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In recent years, the international engagement of the EU’s decentralized agencies has continued to increase in the absence of a clear political and legal framework for their activities. This timely book addresses urgent questions about these agencies’ external actions and their effects, how these should be conceptualized and assessed, and how they can and should be governed in the future.
Bringing together pioneering interdisciplinary work from European legal and political scholars, this book combines theory with empirical case studies to explore an underdeveloped field and identify a future research agenda. Chapters first comprehensively examine the relevant legal frameworks and the political aspects of these decentralized agencies’ external activities, before exploring the questions this raises around their own and the EU’s legitimacy and accountability, and the impact of agencies on countries outside the EU who have dealings with them.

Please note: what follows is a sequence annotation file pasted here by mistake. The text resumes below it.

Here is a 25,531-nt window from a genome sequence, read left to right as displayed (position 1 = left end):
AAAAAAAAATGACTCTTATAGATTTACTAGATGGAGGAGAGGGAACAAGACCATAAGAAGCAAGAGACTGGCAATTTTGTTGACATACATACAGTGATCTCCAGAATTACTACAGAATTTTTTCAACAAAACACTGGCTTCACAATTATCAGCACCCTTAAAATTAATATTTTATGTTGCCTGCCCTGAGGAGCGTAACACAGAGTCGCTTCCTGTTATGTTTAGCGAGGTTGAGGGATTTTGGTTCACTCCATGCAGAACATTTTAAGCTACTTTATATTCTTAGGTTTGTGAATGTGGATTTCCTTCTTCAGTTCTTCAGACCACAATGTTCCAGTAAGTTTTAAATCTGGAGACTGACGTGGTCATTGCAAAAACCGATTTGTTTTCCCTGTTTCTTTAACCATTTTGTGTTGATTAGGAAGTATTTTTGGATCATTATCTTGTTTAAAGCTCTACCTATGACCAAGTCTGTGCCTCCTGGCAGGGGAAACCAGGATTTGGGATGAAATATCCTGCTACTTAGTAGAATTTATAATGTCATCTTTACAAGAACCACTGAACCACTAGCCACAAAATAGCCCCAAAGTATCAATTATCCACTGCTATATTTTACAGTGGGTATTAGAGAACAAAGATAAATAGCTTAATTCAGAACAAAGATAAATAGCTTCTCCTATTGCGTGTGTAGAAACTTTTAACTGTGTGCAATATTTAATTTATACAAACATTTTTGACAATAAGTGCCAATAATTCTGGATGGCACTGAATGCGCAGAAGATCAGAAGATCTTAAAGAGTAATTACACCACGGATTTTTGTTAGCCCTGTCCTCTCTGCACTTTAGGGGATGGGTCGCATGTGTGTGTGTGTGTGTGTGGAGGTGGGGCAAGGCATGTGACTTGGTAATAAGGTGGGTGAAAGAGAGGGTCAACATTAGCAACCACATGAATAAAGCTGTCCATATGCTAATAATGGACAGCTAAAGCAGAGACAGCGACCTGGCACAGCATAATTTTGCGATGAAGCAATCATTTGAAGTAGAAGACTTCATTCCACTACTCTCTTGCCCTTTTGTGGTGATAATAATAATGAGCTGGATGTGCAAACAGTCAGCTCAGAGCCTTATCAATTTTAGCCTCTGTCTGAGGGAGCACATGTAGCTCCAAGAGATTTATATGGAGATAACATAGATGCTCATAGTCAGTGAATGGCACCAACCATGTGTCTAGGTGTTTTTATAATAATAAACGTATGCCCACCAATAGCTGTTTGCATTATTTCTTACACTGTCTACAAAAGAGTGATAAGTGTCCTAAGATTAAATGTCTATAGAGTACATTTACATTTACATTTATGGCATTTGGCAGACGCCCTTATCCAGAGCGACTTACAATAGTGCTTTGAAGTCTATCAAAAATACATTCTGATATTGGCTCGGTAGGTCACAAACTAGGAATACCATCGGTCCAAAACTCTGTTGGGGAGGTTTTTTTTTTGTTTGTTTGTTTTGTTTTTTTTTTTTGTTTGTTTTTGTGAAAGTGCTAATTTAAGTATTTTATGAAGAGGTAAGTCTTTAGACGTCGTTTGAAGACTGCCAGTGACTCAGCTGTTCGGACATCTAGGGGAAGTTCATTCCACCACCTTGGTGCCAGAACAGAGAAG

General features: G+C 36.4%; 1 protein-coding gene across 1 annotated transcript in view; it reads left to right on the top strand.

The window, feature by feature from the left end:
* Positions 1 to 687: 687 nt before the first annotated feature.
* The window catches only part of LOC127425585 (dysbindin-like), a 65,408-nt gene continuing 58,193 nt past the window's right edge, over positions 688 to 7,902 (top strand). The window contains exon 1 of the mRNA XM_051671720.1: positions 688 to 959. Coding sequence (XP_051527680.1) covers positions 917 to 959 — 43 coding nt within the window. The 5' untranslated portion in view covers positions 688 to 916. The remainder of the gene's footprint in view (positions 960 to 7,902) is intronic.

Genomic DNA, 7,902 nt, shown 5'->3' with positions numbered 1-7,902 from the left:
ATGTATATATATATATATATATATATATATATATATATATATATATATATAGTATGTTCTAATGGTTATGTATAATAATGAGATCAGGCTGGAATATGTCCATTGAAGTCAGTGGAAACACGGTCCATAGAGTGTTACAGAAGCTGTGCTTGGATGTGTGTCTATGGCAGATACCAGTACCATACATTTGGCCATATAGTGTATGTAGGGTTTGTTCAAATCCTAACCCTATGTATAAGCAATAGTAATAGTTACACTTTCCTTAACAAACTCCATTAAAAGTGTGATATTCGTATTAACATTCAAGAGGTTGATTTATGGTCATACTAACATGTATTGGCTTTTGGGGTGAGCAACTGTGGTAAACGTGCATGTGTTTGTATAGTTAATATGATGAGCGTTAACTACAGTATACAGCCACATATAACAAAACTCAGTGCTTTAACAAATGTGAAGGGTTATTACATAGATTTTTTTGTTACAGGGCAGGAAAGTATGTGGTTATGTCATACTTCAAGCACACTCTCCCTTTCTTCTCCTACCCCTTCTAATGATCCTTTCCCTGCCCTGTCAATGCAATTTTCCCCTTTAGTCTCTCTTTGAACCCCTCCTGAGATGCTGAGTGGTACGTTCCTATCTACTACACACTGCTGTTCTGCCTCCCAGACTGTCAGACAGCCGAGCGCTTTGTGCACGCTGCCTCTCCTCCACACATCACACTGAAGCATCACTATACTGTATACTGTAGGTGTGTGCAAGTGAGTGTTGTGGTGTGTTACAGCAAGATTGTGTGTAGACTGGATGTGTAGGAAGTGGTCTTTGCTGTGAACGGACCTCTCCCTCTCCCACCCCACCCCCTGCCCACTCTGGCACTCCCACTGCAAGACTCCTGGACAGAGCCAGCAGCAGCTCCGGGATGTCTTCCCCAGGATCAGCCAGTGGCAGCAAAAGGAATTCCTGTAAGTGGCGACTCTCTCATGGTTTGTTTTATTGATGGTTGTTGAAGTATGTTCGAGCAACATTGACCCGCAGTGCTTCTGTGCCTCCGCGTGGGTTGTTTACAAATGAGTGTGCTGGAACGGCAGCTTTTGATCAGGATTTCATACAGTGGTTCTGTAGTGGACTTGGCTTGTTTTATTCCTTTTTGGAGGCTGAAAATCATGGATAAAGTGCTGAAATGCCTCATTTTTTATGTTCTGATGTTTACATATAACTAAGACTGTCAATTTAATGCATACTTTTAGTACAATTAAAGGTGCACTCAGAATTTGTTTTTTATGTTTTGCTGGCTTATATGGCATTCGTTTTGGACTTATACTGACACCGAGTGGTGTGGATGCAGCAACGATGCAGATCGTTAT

Scholars in law, political science, economics and public administration will find this book invaluable, particularly those working on external relations, agencification or institutional innovation. It will also prove useful to policymakers at EU and national level, as well as other stakeholders such as non-EU countries and international organizations.